Friday, June 23, 2017

Upper middle class reaps most benefits from green energy incentives

By on March 7, 2017

SAN JUAN – Since its formal inception in 2013, the Green Energy Fund has provided nearly $60.3 million in economic incentives to Puerto Rico Electric Power Authority (Prepa) commercial and residential customers for the installation of solar panels, benefitting nearly 1,900 families.

However, most beneficiaries are from the “upper middle class” because “the costs to acquire renewable energy are high,” Francisco Rullán, the interim director of the State Office of Energy Public Policy (Oeppe by its Spanish acronym), explained during the first public hearing for Senate Resolution 25, which investigates the impact of government incentive laws on the Puerto Rican economy.

Oeppe interim director Francisco Rullán (right), justified the Green Energy Fund's incentives, deeming it necessary to transform energy production to a renewable alternative. (Cindy Burgos/CB)

Oeppe interim Director Francisco Rullán, right, justified the Green Energy Fund’s incentives as necessary to transform energy production. (Cindy Burgos/CB)

Rullán, who has spent 33 years in Oeppe, explained that the agency grants incentives to install solar panels for up to 30% of the total cost for residential customers and up to 40% in the case of commercial clients. He emphasized that about a decade ago this system cost approximately $55,000 for a house of four, whereas now it cost is less than $20,000.

Apart from systems’ costs, the Oeppe official listed the number of requirements for incentives as limiting factors—among them, owning the property and not owing the government—as well as the lack of a media campaign to inform citizens on how to acquire them. He also noted that the regulations lack a specification so part of the incentives are granted to people with limited resources or senior citizens, which he argued can be amended in the future.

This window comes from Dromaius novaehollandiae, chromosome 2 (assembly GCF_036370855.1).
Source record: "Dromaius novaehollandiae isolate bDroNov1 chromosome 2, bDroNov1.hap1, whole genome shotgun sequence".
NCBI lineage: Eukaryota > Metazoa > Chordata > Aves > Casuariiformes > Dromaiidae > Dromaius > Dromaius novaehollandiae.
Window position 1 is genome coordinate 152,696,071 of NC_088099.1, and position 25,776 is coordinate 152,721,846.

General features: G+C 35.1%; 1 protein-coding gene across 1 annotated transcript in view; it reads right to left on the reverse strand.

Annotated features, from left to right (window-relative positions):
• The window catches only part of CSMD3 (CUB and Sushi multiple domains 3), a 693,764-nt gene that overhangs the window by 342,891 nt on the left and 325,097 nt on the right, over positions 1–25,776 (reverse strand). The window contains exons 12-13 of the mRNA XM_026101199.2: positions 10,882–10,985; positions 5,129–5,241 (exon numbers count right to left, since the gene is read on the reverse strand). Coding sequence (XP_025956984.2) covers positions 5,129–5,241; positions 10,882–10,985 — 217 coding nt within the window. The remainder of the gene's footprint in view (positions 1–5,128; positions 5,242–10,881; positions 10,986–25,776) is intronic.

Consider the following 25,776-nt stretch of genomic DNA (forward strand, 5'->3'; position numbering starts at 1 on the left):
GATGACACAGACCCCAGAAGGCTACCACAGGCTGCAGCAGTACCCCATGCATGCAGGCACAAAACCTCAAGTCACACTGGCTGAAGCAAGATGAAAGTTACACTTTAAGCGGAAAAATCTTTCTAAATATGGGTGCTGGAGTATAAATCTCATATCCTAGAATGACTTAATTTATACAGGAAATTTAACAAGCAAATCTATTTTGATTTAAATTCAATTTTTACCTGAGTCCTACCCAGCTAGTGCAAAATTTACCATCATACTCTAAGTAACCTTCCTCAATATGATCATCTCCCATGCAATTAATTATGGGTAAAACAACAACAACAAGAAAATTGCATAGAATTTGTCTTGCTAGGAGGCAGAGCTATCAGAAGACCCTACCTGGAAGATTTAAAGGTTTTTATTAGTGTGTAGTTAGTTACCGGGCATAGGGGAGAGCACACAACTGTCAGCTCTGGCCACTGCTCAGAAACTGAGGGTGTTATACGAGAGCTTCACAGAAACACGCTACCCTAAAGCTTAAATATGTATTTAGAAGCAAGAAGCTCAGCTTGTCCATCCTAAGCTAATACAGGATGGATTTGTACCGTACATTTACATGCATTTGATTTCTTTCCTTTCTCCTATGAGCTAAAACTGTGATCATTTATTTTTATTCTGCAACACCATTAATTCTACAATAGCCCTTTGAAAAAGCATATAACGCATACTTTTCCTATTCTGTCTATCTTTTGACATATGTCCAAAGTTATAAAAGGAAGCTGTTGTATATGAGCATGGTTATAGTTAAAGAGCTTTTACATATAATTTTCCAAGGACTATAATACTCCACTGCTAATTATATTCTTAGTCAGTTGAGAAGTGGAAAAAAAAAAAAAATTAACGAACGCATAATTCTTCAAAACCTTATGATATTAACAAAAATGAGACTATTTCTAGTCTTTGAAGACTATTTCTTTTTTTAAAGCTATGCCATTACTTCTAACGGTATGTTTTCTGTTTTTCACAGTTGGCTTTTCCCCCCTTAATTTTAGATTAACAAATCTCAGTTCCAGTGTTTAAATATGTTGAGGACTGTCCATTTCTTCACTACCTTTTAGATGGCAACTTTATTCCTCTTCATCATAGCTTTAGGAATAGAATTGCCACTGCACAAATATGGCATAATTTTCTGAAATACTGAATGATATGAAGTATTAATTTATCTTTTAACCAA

“As public policy, our intention is to provide accessibility to people with scarce resources, perhaps with this fund or additional funds… We still have to grow the office. We need more incentives. We need to expand our representation on the island,” declared the Oeppe official, whose agency receives a budget of nearly $765,000 for a dozen employees, and projects $20 million in incentives for the upcoming fiscal year.

Sen. Migdalia Padilla, vice president of the Social and Economic Revitalization Committee, which is evaluating the senate resolution—requested the deponent to present justification to continue granting incentives in light of, not only the new fiscal year that begins in July, but the Incentives Code currently under development.

Padilla added that the incentives can’t be seen simply based on the economic impact they represent, but also their social impact and if they help the most vulnerable, and insisted that amid the economic crisis it is necessary to evaluate all the money the government invests.

Rullán justified the incentives by stressing the need to shift local energy production to an alternative that is less dependent on fossil fuel and more focused on renewable energy. Only 2% of Puerto Rico’s produced energy falls under the latter, he said.

In the past, the Green Energy Fund’s incentives were prone to criticism after it was revealed that sometimes the same person benefitted from more than one incentive, whether by owning several homes or businesses. During the transition process it was also disclosed that among these beneficiaries are Secretary of State Luis Rivera Marín and Supreme Judge Erick Kolthoff, both of whom received more than $6,000 for renewable energy projects in their homes.

Incentives Website Under Development 

Meanwhile, Puerto Rico Statistics Institute Executive Director Mario Marazzi said in the hearing that his agency is developing an Interagency Validation Portal for the Concession of Economic Development Incentives —established under Act 187 of 2015— which is expected to be filled with data by summertime.

The website will include incentives that will be granted in 37 state laws, which range from tax extensions to Fine Arts institutions, hospitals, and flower production, to the most recent incentives for doctors. Marazzi expects that agencies will present the corresponding information to include it in the website, which will have “statistics on economic activity incentivized by various laws.”

Moreover, in representation of the Treasury Department, Carmen Guillén stated there aren’t objections to the bill, because she deems it beneficial to evaluate the incentives’ impact.

Although the Office of Management & Budget (OMB) was cited, the agency didn’t send a statement. The Economic Development & Commerce Department was also cited, but was allowed 25 additional days to prepare.

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